How better to describe the opening of “West Side Story,” one of the great moments of musical theater, other than say it still sends shivers up my spine?
From the first notes of Leonard Bernstein’s score, we get a sense, truly, that “Something’s Coming.” It’s the feeling of teetering on the edge, of taking a new and untested — and perhaps dangerous — journey. That feeling gets even stronger with the first moves of the Jets and the Sharks. We feel through Jerome Robbins’ iconic choreography the vitality of these young, angry men — the violence and frustration in them, the excess of energy manifested in limbs lifted impossibly high. In another neighborhood, another setting, these taut bodies would represent all that is good about the vigor and confidence of the young. On these rough streets of New York, they symbolize stifled dreams.
Such were my first impressions of the national tour of “West Side Story,” which continues through tonight at the Saroyan Theatre. It’s a pleasure to see a well-staged version. This production doesn’t always capture the tremendous vitality and impact of the classic musical — I was less than wowed by Tony’s vocals — and it sometimes feels a little cramped. But the dancing is first-rate, the production design is nicely conceived for a two-night-stand tour, and the sound very well conceived for the Saroyan.
Standouts in the cast include Michelle Alves as a potent Anita, dancing and singing with a fiery sense of purpose. Andres Acosta makes a smooth and compelling Bernardo, her boyfriend and leader of the Sharks, the Puerto Rican gang that forms one-half the battle against the rival Jets. Theo Lencicki, as Riff, the leader of the Jets, is another strong presence.
Though I found her singing very pretty and his acting earnest, I just didn’t warm as much to Maryjoanna Grisso’s Maria and Addison Reid Coe’s Tony as I have to the couple in other productions.
One of the highlights is the amount of Spanish added to the show thanks to the 2009 Broadway revival. (In New York, even more dialogue and lyrics in Spanish were originally part of the revival, but a fair amount of English was substituted midway through the run, presumably because audiences didn’t connect with — gasp — a “foreign” language.) In Fresno, though, the Spanish was greatly appreciated, adding to the authenticity of the experience. (“I Feel Pretty,” sung mostly in Spanish, is a highlight.)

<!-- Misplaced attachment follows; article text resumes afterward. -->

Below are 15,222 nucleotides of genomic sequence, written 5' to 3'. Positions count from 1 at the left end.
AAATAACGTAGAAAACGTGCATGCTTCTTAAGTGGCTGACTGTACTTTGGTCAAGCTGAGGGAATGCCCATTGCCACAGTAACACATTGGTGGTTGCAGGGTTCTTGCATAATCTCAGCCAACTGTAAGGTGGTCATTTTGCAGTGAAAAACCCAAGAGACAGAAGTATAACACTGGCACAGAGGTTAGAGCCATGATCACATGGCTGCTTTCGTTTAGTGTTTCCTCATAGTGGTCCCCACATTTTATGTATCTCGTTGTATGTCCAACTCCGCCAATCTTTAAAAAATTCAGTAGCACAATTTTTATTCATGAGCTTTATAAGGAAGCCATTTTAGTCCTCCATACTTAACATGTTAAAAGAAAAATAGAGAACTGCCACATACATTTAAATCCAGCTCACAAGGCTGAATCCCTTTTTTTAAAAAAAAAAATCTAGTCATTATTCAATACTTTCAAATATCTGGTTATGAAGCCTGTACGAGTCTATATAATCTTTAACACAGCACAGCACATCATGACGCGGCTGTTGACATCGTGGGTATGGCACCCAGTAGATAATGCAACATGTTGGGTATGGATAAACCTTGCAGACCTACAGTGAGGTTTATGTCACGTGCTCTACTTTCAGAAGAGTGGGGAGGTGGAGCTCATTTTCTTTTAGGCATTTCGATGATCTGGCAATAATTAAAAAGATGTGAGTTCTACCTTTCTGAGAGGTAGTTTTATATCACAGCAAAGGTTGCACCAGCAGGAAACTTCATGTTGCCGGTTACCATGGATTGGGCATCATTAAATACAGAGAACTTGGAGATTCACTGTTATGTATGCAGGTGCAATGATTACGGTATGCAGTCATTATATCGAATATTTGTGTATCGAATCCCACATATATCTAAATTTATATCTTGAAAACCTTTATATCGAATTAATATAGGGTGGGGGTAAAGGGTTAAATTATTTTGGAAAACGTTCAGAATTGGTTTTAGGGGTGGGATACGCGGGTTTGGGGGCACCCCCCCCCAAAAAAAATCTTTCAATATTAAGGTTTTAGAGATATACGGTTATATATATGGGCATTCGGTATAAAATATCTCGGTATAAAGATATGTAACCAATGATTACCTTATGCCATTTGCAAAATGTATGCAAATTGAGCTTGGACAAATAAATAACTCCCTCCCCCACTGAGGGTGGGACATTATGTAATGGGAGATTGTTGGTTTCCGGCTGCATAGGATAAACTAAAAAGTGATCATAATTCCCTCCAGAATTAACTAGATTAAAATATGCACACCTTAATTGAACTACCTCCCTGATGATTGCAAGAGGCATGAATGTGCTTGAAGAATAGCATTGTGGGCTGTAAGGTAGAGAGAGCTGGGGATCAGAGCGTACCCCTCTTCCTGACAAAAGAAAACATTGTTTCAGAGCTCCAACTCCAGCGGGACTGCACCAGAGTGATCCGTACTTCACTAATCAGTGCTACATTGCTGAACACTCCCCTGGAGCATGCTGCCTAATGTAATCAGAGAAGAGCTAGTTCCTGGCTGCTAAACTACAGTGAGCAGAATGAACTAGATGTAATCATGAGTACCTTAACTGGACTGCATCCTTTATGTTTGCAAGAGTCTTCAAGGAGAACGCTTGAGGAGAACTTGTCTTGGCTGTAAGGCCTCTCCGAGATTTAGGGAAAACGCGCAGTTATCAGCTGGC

I also liked the dramatic sight in this production of the underbelly of the elevated highway slowly lowering into place — it reminded me of the famous opening shot in “Star Wars” of the huge imperial cruiser lumbering into view — and the effect of the chain-link fence draped in front for the rumble scene.
For me, what this tour did is simply remind me of how great this show is. There are so many fantastic moments: the point in the school dance when the music slows down, and Tony and Maria meet for the first time. The finger-snapping in “Cool.” The symbolism of the Sharks whistling “My Country ‘Tis of Thee” when they’re asked to leave Doc’s. The sadness of the first scene of the second act when a buoyant Maria doesn’t know the tragedy that already has befallen her beloved.
But more than anything, this production made me realize that what I truly love in “West Side Story” is the “Somewhere” ballet. The sky shifts to an ethereal bright horizon, and the dancers enter wearing costumes all shades of subtle pastels. The Shark and Jet men and women dance together. What touched me beyond measure in this production was the wide smile on the face of Dan Higgins, the actor who plays Diesel, the strongest (and often surliest) of the Jets. As he danced, he exuded a quiet joy. There was something about that smile that said: There’s a place where all people can dance together. More than 50 years after the premiere of “West Side Story,” we’re still trying to find that place of light.